Saturday, February 21, 2015

Emergent behavior

Another line of research...

Emergent behavior is at the heart of Tiamat's Nest on two distinct levels. Charles studies collective human behavior, where large groups act in ways that bear no resemblance to how individuals behave. And the complexity of the global network hides a nasty surprise.

So what is emergence?

It's what often happens when lots of things interact, usually following very simple rules. Things start happening on the collective level that were not designed into the individual units or the rules by which they act. Entirely unexpected behaviors and properties emerge, as if by magic.

This is best illustrated with a few examples

Temperature and pressure of a gas are properties of the gas as a whole, not of any one molecule. They are macro properties that emerge from lots of freely-moving molecules bouncing around. The most remarkable thing about the ideal gas law is that the same equation relates temperature and pressure to the amount of gas in a given volume regardless of what the gas is made up of.

The whole inexhaustible science of chemistry emerges from comparatively simple quantum-mechanical laws governing how electrons, protons, and neutrons interact. So do such diverse real-world effects as the conductivity of metals, the blue of the midday sky, the violence of nitroglycerin, and the beauty of snowflakes. None of these could easily be predicted just from looking at how subatomic particles behave.

These are all physical examples, but have you ever been part of a large group of people where you've felt swept along by events that don't seem to be wanted by any individual you speak to, but which take place relentlessly nonetheless? Mob behavior is notoriously and dangerously unpredictable. "The tragedy of the commons" is a self-destructive property of pretty much any group with a scarce resource. Stock market booms and busts are more complex behaviors of the market that are in nobody's interest, but which emerge from lots of simpler financial interactions.

Pretty much anywhere you have sufficiently large collections of units interacting in some way, you can expect some unexpected properties and behaviors to emerge.

Charles studies the emergent behaviors of large groups of people, but where does Tiamat come into the equation?

Have you ever been driving down the highway when you met a line of slow moving traffic? After a mile or two of crawling along, things speed up again with no obvious explanation for the hold-up. You've just been part of a pressure wave, very similar to a sound wave in air.

Waves, whether in molecules in air, atoms in a crystal, or cars in traffic, arise from the molecules, atoms, or cars following a very simple rule: don't get too close to your neighbor.

This illustrates another typical feature of emergence - properties emerge from the interactions, the rules, regardless of what the individual units consist of. One name for this is substrate independence.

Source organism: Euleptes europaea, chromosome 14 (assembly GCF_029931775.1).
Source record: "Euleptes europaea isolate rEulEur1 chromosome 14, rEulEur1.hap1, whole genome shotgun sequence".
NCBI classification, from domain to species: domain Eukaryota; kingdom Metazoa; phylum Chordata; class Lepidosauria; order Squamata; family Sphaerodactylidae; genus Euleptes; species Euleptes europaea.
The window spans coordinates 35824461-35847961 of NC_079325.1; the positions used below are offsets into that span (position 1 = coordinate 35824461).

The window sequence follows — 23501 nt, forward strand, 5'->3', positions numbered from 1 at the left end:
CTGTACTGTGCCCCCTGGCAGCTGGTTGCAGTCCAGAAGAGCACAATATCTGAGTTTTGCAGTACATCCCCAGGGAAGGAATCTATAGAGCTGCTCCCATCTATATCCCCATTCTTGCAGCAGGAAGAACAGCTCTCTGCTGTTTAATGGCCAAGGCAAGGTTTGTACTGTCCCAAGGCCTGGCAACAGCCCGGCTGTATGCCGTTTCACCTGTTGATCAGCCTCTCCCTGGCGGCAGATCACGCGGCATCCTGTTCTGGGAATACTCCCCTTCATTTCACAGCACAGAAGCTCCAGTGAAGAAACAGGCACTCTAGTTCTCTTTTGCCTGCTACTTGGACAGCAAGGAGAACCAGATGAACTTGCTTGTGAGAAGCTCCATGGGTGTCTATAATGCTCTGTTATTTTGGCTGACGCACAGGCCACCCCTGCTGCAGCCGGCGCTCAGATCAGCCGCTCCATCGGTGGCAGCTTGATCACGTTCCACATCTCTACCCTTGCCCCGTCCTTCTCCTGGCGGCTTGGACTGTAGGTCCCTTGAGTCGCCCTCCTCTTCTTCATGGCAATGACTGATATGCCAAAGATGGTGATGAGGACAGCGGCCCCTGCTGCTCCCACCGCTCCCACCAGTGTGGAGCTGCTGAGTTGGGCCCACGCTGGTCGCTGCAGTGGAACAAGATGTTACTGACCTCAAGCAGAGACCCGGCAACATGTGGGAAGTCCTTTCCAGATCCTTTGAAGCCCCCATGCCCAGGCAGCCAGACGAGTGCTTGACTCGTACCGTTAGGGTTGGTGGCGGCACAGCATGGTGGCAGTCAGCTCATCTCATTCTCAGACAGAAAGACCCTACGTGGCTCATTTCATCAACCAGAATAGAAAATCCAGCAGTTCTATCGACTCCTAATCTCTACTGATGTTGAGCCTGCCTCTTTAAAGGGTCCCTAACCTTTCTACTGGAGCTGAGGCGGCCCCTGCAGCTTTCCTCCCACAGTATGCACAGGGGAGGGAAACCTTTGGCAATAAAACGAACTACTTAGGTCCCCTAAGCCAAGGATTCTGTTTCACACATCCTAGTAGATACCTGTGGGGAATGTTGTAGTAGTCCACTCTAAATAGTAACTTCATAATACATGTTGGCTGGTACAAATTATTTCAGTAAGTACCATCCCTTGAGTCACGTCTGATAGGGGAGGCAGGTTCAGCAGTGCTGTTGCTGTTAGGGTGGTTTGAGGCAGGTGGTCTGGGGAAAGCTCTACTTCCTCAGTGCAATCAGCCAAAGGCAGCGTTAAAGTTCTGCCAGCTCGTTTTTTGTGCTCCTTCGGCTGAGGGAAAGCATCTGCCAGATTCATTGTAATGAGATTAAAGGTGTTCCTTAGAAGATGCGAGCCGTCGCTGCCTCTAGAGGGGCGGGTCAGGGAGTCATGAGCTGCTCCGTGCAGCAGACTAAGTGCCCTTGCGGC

This principle is important because some theories of the mind reckon that consciousness and intelligence are emergent properties of certain types of information processing networks. If that's true, then there should be nothing special about neurons themselves. They are simply the substrate enacting the rules. Another substrate, say a complex enough computer network that happens to embody the right kinds of rules, should therefore exhibit the same properties - whether we designed it or not.

Now that's scary!


  1. A fascinating read. I'm not that into science but this was interesting.

  2. As Stephen says, this is a fascinating read. I really felt I came away a little smarter - thanks. Every little bit helps.

    Cheers, Jenny
    2015 A to Z Challenge Ambassador

  3. That was interesting. And yes, I've seen those bottle-ups on the freeway many times.

  4. Stephen, if I can appeal to non-scientists I cal that a win.

    Jenny, glad to hear it.

    Alex, those hold-ups always puzzled me until I realized what I was seeing. The fascinating thing is how those waves can travel for tens of miles back along a busy highway and last for hours after the original event.

  5. Fascinating! It makes me think of hive behavior, particularly in ants and bees. I've always been fascinated with how these groups behave in nature. It's been an idea of mine to use such dynamics as emergent behavior with which to fashion an alien race in a far-future space-opera novel I'm developing.

    Nice work, Ian!

  6. David, hive behavior is another good example. In fact Douglas Hofstadter wrote a scene in Godel, Escher, Bach, where one of the characters has a friend who happens to be an anthill, to illustrate the idea of emergent intelligence.


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